You are currently browsing the tag archive for the ‘digital humanities’ tag.
Keeping the ‘L’ in digital: Applying LIS Core Competencies to Digital Humanities Work
Kaetrena Davis Kendrick, M.S.L.S. • University of South Carolina Lancaster
ABSTRACT: Digital Humanities (DH) has struggled with an identity since its contemporary emergence in the early 2000s; however, a succinct definition exists, placing many core activities of the field squarely in the domain of modern librarianship. This article briefly reviews American Library Association’s Core Competencies for Librarianship and summarizes the continuing development and characteristics of DH projects. The author also reveals how LIS competencies have been applied to a Korean popular culture DH project at Elon University. Positive implications for DH’s impact on professional development for librarians, information literacy integration, and opportunities for librarian/faculty or community collaborations are also included.
Read more: http://bit.ly/14r4QeQ
While the world has been familiar with online video for a while now, “screencasting” is a relatively new term in our technological vocabulary. Screencasting is similar to a screenshot, but instead of having static images, it’s a video of what is happening on your computer screen. This can be a powerful tool to teach people using visuals and audio. At least that’s how Dr. Crystal Anderson, a professor in the English department, uses it.
Read more at Elon University – Instructional and Campus Technologies!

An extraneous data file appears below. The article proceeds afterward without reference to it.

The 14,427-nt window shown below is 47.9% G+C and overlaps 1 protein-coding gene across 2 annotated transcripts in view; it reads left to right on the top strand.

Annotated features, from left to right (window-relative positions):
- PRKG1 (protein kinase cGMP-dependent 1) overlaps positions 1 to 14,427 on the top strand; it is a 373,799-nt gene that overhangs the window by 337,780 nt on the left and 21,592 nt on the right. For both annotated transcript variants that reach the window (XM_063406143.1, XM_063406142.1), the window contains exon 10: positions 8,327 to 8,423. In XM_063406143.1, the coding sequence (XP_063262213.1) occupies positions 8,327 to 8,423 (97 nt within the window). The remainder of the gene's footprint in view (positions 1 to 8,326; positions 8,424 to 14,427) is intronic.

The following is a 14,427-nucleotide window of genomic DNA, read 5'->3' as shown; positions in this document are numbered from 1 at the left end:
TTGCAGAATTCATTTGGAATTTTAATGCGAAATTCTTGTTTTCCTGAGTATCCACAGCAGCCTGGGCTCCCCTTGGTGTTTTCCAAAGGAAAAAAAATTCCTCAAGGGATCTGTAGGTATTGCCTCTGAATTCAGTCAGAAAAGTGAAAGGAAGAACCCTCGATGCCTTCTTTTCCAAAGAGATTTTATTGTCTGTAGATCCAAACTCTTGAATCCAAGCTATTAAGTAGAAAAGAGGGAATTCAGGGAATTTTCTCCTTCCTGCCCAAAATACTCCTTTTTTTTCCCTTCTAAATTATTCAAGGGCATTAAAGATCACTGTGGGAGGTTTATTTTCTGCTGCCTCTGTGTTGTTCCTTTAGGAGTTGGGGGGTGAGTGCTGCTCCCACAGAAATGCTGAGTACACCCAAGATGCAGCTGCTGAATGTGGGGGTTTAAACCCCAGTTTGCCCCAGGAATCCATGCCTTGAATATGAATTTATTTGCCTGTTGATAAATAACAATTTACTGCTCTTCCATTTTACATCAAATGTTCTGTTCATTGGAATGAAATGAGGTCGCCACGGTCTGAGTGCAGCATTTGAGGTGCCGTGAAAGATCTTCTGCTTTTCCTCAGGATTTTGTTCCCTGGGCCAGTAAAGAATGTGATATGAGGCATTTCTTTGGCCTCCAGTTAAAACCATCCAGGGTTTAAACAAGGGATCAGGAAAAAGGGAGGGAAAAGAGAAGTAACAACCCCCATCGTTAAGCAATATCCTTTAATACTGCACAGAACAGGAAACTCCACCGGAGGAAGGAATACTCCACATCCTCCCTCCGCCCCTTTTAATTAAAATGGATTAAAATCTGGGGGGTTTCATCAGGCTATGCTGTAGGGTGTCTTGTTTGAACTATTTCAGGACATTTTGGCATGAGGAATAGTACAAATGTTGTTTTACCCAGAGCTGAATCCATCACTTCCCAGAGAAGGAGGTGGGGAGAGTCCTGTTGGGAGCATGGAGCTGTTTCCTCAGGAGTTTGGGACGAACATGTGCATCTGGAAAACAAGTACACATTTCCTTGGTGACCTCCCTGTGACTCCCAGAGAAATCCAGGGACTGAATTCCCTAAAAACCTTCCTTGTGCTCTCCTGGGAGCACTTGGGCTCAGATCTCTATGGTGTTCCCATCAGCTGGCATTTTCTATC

Kaetrena Davis Kendrick, M.S.L.S
University of South Carolina Lancaster
When you click the “KPK Members” link on our site, our bios’ upbeat language states we have certain skill sets that match well with the work of KPK, and you know that we are Kpop fans. I think our identification as Kpop fans is one of the unique characteristics of our collaboration.
While KPK members approach the work of KPK as people who truly enjoy and participate in Kpop culture and some associated activities, our passion for Kpop is a minimum requirement for the work we do. Our work also requires the courage to forge a path in a niche research area within a discipline that is still developing, a willingness to perform due diligence, and not unlike the most successful Kpop idols, the will to perform seemingly repetitive actions in pursuit of a professional and cohesive body of work for an audience who’d like to consume a quality product.
This past January, KPK marked its second anniversary, and in that time we have improved our artist profiles and expanded our research projects. In the same amount of time, the DH discipline still struggles with its very identity – literally. In a recent article in The Chronicle of Higher Education, William Pannapacker (with KPK’s apologies) pleads:
Stop calling it “digital humanities.” Or worse, “DH,” with a knowing air. The backlash against the field has already arrived. The DH’ers have always known that their work is interdisciplinary (or metadisciplinary), but many academics who are not humanists think they’re excluded from it….it seems more inclusive to call it digital liberal arts (DLA) with the assumption that we’ll lose the “digital” within a few years, once practices that seem innovative today become the ordinary methods of scholarship.